The value chain, also known as value chain analysis, is a concept from business management that was first described and popularized by Michael Porter in his 1985 best-seller, Competitive Advantage: Creating and Sustaining Superior Performance. It is an approach for breaking down the sequence (chain) of business functions into the strategically relevant activities through which value is added by the business. The objective is to identify the behaviour of costs and the areas for differentiation.
It can be conducted at the firm level (internal value chain) or at an industry level (industry value chain). For a vertically integrated business the internal and industry values chains are almost the same.
The industry value chain
The industry value chain is composed of all the value-creating activities within the industry, beginning with raw materials, and ending with the completed product delivered to the customer.
So an example the chemical industry value chain may look like:
- Raw minerals (e.g. oil, gas, air, water)
- Basic chemicals production (e.g. inorganics and organics such e.g. ammonia, salts, benzene)
- Chemical processing
- Advanced chemicals production (fertilizers, industrial chemicals, plastics)
- Advanced processing and technology (speciality chemicals, consumer care products, life science)
The objective of industry value chain analysis is to work out how your part in the industry value chain fits in with your suppliers and customers value chains.
The internal value chain
The internal value chain of a business consists of all physically and technologically distinct activities within the firm that add value to the customer’s experience. The key to this is understanding the activities that create a competitive advantage, and then managing those activities better than other companies in the industry.
Porter (1985) suggested that business activities can fall into two headings: primary activities, those that are directly involved with the physical creation and delivery of the product or service; and support activities, which feed both into primary activities and into each other. Support activities (e.g., human resource management, technology development) are not directly involved in production, but have the potential to increase effectiveness and efficiency.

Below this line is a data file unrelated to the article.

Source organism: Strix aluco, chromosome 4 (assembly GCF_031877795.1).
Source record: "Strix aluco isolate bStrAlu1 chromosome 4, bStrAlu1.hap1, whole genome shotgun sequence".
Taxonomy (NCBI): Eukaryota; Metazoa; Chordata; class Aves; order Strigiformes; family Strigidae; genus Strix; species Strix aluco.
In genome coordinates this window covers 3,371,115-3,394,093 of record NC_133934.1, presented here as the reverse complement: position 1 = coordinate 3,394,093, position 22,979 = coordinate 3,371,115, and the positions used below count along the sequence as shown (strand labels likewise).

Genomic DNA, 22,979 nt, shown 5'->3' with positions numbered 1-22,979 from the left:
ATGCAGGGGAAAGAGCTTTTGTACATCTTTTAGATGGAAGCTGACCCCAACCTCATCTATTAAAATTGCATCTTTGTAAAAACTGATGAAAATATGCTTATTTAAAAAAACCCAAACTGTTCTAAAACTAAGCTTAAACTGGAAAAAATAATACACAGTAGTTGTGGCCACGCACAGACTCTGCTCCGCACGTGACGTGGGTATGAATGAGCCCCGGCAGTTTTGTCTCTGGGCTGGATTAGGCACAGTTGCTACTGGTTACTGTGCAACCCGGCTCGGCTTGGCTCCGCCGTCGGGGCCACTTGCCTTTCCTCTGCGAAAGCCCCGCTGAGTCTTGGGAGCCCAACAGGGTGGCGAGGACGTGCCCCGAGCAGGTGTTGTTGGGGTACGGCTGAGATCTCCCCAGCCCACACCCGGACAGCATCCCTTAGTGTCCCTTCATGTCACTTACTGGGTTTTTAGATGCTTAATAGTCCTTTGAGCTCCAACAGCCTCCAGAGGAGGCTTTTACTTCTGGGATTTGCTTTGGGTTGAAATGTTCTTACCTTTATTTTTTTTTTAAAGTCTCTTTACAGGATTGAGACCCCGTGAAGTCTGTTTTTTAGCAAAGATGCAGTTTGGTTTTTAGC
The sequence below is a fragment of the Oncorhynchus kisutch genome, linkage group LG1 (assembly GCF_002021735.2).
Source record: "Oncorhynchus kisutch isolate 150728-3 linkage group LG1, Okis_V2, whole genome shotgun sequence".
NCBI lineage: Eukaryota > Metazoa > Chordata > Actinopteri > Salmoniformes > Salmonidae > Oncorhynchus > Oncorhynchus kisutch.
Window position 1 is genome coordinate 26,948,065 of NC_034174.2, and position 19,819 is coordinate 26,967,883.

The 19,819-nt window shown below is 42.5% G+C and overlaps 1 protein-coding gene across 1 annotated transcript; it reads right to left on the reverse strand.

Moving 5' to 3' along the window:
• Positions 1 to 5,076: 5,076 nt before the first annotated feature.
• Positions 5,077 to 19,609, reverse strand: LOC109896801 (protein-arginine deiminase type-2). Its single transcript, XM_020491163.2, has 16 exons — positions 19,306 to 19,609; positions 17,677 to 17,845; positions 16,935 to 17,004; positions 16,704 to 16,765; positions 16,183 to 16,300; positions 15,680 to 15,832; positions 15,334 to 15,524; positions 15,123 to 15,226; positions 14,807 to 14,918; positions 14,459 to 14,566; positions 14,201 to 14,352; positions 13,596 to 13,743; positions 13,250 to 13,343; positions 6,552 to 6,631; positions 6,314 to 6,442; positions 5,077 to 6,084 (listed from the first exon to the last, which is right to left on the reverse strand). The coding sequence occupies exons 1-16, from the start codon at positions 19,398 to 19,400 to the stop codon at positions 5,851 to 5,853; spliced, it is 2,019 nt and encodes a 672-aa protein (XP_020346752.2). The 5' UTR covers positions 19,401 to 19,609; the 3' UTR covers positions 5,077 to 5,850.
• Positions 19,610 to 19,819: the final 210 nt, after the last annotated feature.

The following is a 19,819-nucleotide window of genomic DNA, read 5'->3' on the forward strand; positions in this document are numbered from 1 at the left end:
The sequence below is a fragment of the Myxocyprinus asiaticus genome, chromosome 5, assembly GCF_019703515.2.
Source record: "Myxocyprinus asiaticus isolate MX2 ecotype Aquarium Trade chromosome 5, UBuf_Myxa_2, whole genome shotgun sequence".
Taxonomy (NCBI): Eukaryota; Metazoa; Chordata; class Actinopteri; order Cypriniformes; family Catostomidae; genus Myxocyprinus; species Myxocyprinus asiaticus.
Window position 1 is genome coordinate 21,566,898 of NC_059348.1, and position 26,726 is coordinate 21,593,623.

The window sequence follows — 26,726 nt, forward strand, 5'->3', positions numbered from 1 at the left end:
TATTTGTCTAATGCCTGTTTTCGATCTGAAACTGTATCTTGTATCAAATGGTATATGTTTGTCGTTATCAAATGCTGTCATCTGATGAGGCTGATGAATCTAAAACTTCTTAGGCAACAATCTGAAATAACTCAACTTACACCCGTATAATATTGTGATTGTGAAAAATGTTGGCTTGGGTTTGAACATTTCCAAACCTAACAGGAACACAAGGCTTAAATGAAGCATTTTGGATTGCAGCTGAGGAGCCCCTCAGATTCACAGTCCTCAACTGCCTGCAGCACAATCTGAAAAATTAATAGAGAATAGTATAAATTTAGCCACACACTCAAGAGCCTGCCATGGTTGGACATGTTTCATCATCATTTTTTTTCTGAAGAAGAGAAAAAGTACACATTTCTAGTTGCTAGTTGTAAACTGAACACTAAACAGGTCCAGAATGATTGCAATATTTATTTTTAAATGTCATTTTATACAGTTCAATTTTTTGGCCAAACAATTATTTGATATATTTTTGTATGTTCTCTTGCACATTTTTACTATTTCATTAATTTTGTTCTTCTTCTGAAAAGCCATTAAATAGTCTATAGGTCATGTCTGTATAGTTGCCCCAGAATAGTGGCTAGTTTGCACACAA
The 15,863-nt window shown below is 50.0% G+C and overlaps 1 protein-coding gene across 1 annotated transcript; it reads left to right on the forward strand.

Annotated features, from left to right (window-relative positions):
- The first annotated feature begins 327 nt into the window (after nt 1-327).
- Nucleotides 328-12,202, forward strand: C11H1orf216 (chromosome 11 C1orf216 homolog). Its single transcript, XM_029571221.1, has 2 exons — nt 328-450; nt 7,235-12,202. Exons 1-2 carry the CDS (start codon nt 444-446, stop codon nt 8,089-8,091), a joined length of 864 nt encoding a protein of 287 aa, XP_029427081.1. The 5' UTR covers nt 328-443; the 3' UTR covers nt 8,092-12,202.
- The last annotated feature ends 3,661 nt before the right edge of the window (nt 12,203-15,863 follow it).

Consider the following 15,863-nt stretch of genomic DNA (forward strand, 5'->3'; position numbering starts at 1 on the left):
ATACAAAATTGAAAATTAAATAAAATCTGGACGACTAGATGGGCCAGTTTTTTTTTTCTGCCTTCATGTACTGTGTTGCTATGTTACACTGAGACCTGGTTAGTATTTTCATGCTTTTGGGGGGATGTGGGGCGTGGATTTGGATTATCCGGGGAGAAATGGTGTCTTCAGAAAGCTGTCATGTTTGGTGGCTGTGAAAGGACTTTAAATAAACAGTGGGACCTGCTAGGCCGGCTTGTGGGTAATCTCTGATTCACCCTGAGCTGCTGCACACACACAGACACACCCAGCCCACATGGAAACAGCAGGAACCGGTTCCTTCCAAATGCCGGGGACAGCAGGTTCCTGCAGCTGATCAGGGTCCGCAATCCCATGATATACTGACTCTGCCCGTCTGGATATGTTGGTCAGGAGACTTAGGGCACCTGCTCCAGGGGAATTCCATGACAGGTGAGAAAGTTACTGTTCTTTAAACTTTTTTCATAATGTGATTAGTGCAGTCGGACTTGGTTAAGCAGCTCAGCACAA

Porter’s generic value chain looks like the following:
Primary activities consist of:
- Inbound Logistics – the receiving and warehousing of raw materials, and their distribution to manufacturing as they are required
- Operations – the processes of transforming inputs into finished products and services.
- Outbound Logistics – the warehousing and distribution of finished goods.
- Marketing & Sales – the identification of customer needs and the generation of sales.
- Service – the support of customers after the products and services are sold to them.
Support activities consist of:
- Organizational infrastructure – support systems and functions, such as finance, planning, quality control, and general senior management.
- Human resource management – activities concerned with recruiting, developing, motivating, and rewarding the workforce of the organization.
- Technology development – managing information processing and the development and protection of “knowledge” in the organization.
- Procurement – how resources are acquired for the organization (e.g., sourcing and negotiating with suppliers).
The internal value chain model is a useful analysis tool for defining a firm’s core competencies and the activities in which it can pursue a competitive advantage as follows:
- Cost advantage: by better understanding costs and squeezing them out of the value-adding activities.
- Differentiation: by focusing on those activities associated with core competencies and capabilities in order to perform them better than do competitors.
The hard part is actually doing this for you company and there are not that many examples available. In my next post I will be going through an example step-by-step to get an idea of what a value chain looks like in practice.